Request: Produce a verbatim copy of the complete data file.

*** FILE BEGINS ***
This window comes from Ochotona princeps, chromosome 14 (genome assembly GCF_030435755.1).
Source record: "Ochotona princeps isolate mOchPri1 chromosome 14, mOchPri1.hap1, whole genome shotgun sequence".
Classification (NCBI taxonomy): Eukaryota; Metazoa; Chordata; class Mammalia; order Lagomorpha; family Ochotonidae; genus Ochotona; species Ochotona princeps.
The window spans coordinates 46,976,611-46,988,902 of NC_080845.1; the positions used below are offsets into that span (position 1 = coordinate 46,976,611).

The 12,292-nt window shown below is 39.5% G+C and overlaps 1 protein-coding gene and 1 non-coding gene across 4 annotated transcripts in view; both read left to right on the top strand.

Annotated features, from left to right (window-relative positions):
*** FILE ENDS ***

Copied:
This window comes from Ochotona princeps, chromosome 14 (genome assembly GCF_030435755.1).
Source record: "Ochotona princeps isolate mOchPri1 chromosome 14, mOchPri1.hap1, whole genome shotgun sequence".
Classification (NCBI taxonomy): Eukaryota; Metazoa; Chordata; class Mammalia; order Lagomorpha; family Ochotonidae; genus Ochotona; species Ochotona princeps.
The window spans coordinates 46,976,611-46,988,902 of NC_080845.1; the positions used below are offsets into that span (position 1 = coordinate 46,976,611).

The 12,292-nt window shown below is 39.5% G+C and overlaps 1 protein-coding gene and 1 non-coding gene across 4 annotated transcripts in view; both read left to right on the top strand.

Annotated features, from left to right (window-relative positions):